Horse-drawing families say, ‘It’s in the blood’
Joe Malloy's team, Tom and Bean, strain to pull the "boat" loaded with cement during Sunday morning's horse pull held at the Heath Fairgrounds. Malloy, from Adams, MA, placed second in the event. Recorder/Trish Crapo
Joe Malloy Jr. of Adams, MA and horses Tom and Bean wait their turn at Sunday's horse pull held at the Heath Fairgrounds. Malloy and his team came in second in the morning event. Recorder/Trish Crapo
HEATH — With 7,500 pounds of concrete on a sled, horses Tony and Jiggy take off, easily passing the six-foot mark and continuing until the handlers manage to catch their attention and unhitch them.
The next pair strains at the load, heads low, necks parallel to the ground and lungs working like bellows. They make the distance and prance off lightly once unhitched, heads high, handlers leaning backward against the weight of the bar at the end of the harness.
Close to 50 people turned out for the horse draw on Sunday, most seated in the stands under the wooden pavilion of the dedicated drawing arena at the Heath Fair Grounds, surrounded by the smells of hot grass, horse manure and meat on the grill.
Wannetta Powling sat in a lawn chair across the chain-link fence from Tony and Jiggy, a fence Jiggy occasionally chewed in what she identified as a nervous habit, along with his occasional percussive hoof stomps.
Like many present, Powling of Newfane, Vt. made a long drive to visit the Heath draw. Powling is waiting for the no-weight-class free-for-all event. Her husband sponsors a horse trainer in that competition, and she expects his team to place in the top three. In the meantime, “In this class, anyone can win. It’s a social thing,” Powling said.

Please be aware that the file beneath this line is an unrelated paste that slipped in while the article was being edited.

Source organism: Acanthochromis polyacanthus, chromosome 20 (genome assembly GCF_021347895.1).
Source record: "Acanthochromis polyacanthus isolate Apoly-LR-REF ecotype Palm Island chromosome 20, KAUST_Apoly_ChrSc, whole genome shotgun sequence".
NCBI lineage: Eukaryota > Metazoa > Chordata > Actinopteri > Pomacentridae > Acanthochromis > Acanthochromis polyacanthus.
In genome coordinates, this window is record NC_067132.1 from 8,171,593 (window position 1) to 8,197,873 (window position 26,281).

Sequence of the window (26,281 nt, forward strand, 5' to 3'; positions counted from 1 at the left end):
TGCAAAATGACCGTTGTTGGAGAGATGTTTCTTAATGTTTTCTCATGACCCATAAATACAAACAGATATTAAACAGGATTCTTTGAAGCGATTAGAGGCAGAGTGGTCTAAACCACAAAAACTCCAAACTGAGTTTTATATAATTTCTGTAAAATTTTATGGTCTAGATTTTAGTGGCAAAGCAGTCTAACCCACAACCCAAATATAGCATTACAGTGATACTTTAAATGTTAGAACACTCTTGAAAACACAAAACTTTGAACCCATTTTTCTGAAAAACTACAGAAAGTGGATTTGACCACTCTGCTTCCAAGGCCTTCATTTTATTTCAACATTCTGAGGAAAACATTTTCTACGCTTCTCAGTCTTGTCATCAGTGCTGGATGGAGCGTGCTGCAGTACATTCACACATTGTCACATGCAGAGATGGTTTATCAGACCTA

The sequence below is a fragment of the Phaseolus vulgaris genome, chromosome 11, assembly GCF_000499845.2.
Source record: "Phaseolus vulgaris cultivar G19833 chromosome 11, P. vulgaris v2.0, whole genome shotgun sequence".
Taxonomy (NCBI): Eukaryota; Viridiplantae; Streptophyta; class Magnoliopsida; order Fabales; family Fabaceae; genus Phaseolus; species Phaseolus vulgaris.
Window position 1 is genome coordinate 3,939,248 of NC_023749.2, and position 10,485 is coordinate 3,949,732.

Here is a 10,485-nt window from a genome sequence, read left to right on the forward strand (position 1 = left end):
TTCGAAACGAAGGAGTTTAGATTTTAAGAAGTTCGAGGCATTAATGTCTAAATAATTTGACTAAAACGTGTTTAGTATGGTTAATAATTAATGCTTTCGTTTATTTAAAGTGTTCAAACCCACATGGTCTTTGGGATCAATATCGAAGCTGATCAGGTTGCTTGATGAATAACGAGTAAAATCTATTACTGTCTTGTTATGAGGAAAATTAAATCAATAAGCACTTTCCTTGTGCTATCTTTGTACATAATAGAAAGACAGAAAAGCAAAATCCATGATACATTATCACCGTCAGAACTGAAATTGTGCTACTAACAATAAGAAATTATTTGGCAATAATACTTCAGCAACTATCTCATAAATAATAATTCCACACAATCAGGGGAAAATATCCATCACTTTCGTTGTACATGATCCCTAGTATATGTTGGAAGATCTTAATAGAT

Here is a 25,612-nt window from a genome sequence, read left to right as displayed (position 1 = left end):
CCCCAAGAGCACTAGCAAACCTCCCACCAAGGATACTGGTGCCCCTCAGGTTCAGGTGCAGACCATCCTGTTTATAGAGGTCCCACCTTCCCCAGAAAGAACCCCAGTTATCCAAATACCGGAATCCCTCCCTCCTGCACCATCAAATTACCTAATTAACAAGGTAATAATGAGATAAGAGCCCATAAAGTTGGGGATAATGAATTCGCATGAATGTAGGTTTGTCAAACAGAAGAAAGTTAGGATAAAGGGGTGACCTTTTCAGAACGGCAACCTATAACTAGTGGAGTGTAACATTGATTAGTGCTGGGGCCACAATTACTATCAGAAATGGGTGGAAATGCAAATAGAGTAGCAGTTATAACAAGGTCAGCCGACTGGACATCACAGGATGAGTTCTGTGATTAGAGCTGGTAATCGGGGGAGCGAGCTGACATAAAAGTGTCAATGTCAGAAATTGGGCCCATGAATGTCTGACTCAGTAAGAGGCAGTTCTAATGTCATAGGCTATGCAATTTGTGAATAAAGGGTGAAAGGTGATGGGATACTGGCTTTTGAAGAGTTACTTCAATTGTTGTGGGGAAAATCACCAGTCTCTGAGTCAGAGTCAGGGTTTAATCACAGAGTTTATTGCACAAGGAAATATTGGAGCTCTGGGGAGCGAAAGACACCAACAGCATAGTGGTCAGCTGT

Gordon Johnson owns Jiggy and Tony, who won the first event — in the 3,300 pound and under combined weight class — dragging four tons across the thoroughly trampled pit.
The final event, the free-for-all, isn’t scheduled to begin for a couple of hours, and most spectators have retreated from the stands under the wooden pavilion to fix sandwiches from coolers or line up at the food vendor’s shed.
Johnson’s daughter and her boyfriend managed the team, his wife kept an eye on the harnesses and his stepson also competed, taking third place with a team including another of Johnson’s horses.
First prize at a local pull covers gas money, Johnson said, and it’s a chance to get together and have some fun. Johnson of Putney, Vt. owns a small trucking company and trains his horses in the summer.
For Johnson, the activity is about family on two levels: it unites them and it’s the result of family.
“Keeps my family together,” he said. “I’ve had horses all my life, my father had horses and I have horses, I guess it’s in the genes.”
Johnson isn’t the only competitor to take this view.
“It’s in our blood,” said Joe Malloy Sr. “The Malloys been pulling how long, fellas? Forty? Fifty?” The question is directed to brothers Clayton and Richard Pease, out from Hinsdale and Dalton, respectively, for the draw.
The Peases don’t know Malloy, an Adams resident, outside of horse draws, but they’ve been attending long enough to remember his father competing, and Joe Malloy Jr. is now handling the team.
Malloy Sr. said the Heath draw was the family’s first competition in two years; they had put horses Tom and Bean out to pasture for a time after his wife died.
The younger Malloy, 35, said he has been working with horses since he was 8 years old, and though he now works for a cement company, he still finds time for horses. Malloy Jr. said he wished he’d waited a little longer, building the horses up with miles-long slogs in front of training weights, but the pair managed second place despite their hiatus.
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